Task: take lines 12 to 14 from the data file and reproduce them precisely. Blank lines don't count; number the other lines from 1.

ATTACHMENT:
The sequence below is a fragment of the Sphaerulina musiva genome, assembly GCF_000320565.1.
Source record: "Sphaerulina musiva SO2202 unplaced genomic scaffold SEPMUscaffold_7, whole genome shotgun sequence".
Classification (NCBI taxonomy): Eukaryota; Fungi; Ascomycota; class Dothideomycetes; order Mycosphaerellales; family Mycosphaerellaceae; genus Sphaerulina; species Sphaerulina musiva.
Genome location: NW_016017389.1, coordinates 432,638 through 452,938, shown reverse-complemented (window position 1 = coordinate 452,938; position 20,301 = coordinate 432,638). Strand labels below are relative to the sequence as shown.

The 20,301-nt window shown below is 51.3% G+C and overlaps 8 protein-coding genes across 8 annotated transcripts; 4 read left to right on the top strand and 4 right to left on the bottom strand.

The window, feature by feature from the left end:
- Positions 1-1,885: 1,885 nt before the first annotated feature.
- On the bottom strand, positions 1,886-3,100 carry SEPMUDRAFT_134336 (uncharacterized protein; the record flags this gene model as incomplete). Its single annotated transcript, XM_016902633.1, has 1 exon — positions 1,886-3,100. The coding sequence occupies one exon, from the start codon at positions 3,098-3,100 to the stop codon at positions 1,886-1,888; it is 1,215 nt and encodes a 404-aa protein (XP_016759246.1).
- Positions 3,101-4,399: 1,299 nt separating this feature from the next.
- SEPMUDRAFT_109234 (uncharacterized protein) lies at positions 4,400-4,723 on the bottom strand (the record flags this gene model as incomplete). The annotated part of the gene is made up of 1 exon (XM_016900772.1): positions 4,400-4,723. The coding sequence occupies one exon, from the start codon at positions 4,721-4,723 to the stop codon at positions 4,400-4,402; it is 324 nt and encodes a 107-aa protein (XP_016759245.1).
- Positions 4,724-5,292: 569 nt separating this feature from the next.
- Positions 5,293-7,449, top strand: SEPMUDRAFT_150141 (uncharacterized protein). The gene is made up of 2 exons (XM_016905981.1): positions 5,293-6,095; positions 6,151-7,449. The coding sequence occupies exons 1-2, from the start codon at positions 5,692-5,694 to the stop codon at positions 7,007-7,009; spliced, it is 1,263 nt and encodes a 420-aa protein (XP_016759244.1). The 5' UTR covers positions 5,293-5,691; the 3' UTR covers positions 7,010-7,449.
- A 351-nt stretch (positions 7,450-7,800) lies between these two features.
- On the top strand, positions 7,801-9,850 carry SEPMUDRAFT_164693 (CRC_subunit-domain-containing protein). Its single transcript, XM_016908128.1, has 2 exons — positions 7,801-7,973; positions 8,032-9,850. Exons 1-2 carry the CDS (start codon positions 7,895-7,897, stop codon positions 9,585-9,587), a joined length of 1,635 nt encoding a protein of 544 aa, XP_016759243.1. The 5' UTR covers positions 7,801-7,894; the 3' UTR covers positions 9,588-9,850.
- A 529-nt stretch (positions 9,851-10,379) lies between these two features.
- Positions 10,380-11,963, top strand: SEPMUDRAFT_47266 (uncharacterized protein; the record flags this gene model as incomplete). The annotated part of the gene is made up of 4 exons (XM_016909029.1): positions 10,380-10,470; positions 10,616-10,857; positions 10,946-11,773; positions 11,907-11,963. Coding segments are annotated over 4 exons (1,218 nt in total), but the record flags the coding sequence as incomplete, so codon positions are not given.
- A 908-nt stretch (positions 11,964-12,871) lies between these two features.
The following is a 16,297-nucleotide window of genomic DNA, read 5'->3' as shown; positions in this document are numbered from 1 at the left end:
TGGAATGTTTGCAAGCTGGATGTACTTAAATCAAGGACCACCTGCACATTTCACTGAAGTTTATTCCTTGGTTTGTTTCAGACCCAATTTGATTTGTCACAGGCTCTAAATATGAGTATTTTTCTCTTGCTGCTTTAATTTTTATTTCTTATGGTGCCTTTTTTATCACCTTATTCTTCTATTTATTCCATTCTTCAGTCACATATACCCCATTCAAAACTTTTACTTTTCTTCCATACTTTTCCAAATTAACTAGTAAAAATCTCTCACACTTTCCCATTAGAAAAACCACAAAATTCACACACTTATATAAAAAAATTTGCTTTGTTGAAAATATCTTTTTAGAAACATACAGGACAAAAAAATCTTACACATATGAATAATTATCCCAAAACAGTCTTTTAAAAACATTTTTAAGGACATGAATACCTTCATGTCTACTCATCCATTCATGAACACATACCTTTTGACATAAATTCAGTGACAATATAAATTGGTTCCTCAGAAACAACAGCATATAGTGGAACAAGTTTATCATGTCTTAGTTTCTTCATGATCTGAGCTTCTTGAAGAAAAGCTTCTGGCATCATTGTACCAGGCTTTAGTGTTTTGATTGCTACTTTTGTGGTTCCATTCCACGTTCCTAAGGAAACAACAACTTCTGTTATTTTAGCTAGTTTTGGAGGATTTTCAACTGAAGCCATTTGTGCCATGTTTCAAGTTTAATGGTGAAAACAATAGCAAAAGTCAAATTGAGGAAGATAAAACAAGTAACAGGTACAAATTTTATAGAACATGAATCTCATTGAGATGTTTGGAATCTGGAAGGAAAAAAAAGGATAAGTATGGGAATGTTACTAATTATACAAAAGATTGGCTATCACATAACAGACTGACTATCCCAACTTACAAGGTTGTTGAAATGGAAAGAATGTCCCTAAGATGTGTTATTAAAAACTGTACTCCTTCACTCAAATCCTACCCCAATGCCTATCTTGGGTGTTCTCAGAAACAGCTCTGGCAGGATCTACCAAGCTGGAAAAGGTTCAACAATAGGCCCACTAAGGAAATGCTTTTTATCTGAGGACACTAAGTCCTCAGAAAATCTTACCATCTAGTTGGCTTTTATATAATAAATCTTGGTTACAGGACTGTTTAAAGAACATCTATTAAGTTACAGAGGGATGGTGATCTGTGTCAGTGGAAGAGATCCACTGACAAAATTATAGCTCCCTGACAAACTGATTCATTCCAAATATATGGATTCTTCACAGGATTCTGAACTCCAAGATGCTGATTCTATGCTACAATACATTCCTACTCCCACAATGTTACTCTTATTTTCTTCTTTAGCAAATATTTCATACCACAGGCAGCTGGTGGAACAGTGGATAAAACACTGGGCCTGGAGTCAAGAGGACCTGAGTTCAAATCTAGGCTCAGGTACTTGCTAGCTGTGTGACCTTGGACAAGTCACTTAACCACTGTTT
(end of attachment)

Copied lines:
- Positions 5,293-7,449, top strand: SEPMUDRAFT_150141 (uncharacterized protein). The gene is made up of 2 exons (XM_016905981.1): positions 5,293-6,095; positions 6,151-7,449. The coding sequence occupies exons 1-2, from the start codon at positions 5,692-5,694 to the stop codon at positions 7,007-7,009; spliced, it is 1,263 nt and encodes a 420-aa protein (XP_016759244.1). The 5' UTR covers positions 5,293-5,691; the 3' UTR covers positions 7,010-7,449.
- A 351-nt stretch (positions 7,450-7,800) lies between these two features.
- On the top strand, positions 7,801-9,850 carry SEPMUDRAFT_164693 (CRC_subunit-domain-containing protein). Its single transcript, XM_016908128.1, has 2 exons — positions 7,801-7,973; positions 8,032-9,850. Exons 1-2 carry the CDS (start codon positions 7,895-7,897, stop codon positions 9,585-9,587), a joined length of 1,635 nt encoding a protein of 544 aa, XP_016759243.1. The 5' UTR covers positions 7,801-7,894; the 3' UTR covers positions 9,588-9,850.